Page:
They fought bravely for a time, but the odds were so fearfully against them that the house was soon carried by storm. The three brothers were instantly stricken down and scalped, and the torch applied to the house. Having thus completed their work, the enemy proceeded on their way up the river. Fortunately, however, the colonel himself was only wounded. But grievously wounded as he was, he succeeded in removing the mangled bodies of his two brothers from the house before the burning timbers fell in. His own wounds were dressed, and he lived many years afterward.

Mrs. Visscher, his aged mother, was also severely wounded by being knocked on the head by the hatchet of an Indian, but she also survived. The slaughter along the Mohawk, to the village of Caughnawaga, would have been greater, but for the alertness of Major Van Vrank, who, eluding the enemy, ran ahead and gave the alarm, thus enabling many of the inhabitants to fly across the river.

Meantime, Sir John proceeded with his division through the village of Johnstown, stopping before it was yet light at what was once his own hall, where he made two prisoners. Directing his course for the confluence of the Cayadutta with the Mohawk, Sir John arrived at the residence of Sampson Sammons, a staunch Whig.

The eldest of Mr. Sammons's sons was then the lessee of the Johnson farm at the Hall, which had been sold by the committee of sequestrations, and which he was then cultivating; and Thomas, the youngest, had risen at an unwonted hour in order to feed his horses, and go over to the Hall to work with his brother. As he passed out of the house a hand was laid upon his shoulder, with the words- - "You are my prisoner!" In such perfect stillness had the enemy approached, that not a sound of a footstep was heard, until the younger Sammons was thus arrested, and the house immediately surrounded.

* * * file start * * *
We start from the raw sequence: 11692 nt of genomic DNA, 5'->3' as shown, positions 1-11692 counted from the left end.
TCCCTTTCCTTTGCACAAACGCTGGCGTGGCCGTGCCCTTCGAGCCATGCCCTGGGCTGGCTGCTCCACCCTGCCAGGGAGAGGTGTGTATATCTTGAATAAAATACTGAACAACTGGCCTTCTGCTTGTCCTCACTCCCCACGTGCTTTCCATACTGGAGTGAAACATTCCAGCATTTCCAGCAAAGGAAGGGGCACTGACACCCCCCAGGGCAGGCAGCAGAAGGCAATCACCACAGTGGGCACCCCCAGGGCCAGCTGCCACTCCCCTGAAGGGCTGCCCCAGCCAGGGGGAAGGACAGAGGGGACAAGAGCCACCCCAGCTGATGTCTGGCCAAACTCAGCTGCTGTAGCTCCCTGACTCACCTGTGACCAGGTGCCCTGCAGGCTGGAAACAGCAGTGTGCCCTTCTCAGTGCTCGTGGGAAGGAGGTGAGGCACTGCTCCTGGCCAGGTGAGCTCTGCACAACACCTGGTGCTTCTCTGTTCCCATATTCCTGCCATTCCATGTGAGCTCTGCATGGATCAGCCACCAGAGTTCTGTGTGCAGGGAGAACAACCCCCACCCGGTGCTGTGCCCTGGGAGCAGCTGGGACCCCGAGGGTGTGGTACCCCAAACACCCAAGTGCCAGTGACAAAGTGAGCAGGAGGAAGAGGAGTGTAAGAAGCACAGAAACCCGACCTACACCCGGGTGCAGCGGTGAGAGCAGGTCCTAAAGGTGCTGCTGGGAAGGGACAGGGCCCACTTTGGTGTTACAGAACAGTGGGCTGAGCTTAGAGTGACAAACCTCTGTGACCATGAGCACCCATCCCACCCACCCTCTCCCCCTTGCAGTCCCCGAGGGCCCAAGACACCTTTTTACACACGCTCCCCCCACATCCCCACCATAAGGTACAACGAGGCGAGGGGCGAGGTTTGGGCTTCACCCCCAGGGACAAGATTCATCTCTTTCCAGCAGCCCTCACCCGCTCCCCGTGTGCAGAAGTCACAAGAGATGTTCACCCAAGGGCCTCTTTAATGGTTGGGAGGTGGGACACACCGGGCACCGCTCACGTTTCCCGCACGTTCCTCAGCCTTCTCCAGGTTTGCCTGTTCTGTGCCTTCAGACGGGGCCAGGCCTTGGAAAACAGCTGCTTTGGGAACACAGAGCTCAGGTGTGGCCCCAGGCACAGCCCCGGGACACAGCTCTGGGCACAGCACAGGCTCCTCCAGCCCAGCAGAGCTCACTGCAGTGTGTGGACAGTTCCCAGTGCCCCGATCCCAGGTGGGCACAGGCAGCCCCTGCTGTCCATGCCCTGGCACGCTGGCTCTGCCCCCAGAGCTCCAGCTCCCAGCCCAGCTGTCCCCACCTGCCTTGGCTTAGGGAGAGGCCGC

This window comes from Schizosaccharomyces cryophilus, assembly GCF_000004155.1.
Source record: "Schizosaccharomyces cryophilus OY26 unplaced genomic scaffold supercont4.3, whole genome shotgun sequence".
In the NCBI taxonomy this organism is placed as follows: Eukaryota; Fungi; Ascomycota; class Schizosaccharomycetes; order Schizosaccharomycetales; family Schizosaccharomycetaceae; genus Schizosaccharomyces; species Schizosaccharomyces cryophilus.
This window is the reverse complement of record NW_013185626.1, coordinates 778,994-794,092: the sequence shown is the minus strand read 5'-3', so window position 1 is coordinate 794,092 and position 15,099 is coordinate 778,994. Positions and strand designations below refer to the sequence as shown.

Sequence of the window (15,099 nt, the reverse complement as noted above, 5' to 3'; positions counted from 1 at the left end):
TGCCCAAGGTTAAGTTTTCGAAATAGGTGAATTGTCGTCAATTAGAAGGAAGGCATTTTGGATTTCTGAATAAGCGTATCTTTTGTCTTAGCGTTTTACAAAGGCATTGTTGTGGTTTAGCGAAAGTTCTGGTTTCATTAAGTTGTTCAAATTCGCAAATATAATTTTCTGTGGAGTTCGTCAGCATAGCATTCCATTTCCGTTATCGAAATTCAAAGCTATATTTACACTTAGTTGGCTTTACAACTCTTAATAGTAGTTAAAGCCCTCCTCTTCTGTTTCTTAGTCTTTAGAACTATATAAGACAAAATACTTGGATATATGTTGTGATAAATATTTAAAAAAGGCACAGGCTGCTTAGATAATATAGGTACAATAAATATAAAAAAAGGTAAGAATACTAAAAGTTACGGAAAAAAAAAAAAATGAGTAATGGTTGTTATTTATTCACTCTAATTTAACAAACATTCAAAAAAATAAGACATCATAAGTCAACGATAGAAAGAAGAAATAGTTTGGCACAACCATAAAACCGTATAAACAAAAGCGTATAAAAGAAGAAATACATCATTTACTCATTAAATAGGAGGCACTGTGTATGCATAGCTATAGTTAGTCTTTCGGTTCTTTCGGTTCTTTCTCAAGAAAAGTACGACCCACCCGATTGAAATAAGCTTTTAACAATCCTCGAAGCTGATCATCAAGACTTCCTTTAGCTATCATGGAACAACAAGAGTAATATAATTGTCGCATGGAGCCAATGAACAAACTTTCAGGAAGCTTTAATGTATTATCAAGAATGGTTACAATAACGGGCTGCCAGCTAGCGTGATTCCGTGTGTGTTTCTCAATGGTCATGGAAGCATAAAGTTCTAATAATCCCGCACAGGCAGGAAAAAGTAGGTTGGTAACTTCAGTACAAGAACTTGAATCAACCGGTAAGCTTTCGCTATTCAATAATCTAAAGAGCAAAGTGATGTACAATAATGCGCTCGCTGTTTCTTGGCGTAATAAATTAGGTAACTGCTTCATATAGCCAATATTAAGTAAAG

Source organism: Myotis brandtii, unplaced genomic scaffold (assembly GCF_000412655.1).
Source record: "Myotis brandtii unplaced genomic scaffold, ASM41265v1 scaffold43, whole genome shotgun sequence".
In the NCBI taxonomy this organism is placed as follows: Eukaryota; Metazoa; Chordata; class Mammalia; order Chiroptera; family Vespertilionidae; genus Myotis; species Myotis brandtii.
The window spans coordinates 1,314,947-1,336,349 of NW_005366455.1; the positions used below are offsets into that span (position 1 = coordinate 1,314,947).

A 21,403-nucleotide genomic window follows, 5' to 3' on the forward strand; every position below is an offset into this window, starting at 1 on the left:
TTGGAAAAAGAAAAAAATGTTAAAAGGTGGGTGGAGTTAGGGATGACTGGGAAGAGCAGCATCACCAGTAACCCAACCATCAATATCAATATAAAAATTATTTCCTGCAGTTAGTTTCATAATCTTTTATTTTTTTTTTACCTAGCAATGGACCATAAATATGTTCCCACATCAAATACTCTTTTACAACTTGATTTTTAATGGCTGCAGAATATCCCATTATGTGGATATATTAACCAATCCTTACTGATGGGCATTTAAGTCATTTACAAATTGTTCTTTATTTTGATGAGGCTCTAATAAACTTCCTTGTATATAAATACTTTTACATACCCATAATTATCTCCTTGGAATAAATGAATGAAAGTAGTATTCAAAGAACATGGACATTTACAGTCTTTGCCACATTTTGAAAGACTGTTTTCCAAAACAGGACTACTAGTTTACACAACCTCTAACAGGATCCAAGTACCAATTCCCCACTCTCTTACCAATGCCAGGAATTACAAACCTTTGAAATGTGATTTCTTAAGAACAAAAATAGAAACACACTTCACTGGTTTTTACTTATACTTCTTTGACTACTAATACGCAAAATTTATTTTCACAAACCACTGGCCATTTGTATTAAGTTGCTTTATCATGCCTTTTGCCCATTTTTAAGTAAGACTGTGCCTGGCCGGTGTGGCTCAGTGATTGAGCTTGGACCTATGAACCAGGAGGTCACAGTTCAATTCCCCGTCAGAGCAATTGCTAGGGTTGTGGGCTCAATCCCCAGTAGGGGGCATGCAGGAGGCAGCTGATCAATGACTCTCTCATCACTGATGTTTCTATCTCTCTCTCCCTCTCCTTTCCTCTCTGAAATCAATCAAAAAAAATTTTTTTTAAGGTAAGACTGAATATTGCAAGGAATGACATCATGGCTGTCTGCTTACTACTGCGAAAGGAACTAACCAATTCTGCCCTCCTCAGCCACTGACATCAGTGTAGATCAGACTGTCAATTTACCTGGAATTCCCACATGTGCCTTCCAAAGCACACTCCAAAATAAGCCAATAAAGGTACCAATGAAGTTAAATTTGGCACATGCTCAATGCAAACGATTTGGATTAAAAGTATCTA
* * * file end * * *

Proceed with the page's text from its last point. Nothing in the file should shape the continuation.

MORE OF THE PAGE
One of the officers, with several soldiers, instantly entered the house, and ordered the family to get up, and surrender themselves as prisoners. Two other sons, Jacob and Frederick, who were in bed in the second story, sprang upon their feet immediately, and seized their arms. The officer, who was a Tory, and acquainted with the family, called to them by name, and promised quarter on condition of their surrender.

Jacob inquired whether there were Indians with them, adding, that if there were, he and his brother would not be taken alive. On being assured to the contrary, the brothers descended the stairs and surrendered. The females were not taken as prisoners, but the father and sons were directed to make ready to march forthwith, and the house having been thoroughly ransacked for plunder, Sir John, with his troops and prisoners, proceeded to the river at Caughnawaga.

The whole army now set their faces westward, traversing the Mohawk valley several miles, burning every building not owned by a loyalist, killing sheep and black cattle, and taking all the horses that could be found for their own use. Returning again to Caughnawaga, the torch was applied to every building, excepting the church; a number of prisoners were made, and several persons killed. Nine aged men were slain in the course of this march, of whom four were upwards of eighty.

From Caughnawaga, Sir John retraced his steps to Johnstown, passing the premises of Mr. Sammons, where the work of destruction was completed by firing all the buildings, leaving the females of the family houseless, and taking away the seven horses which were in the stables.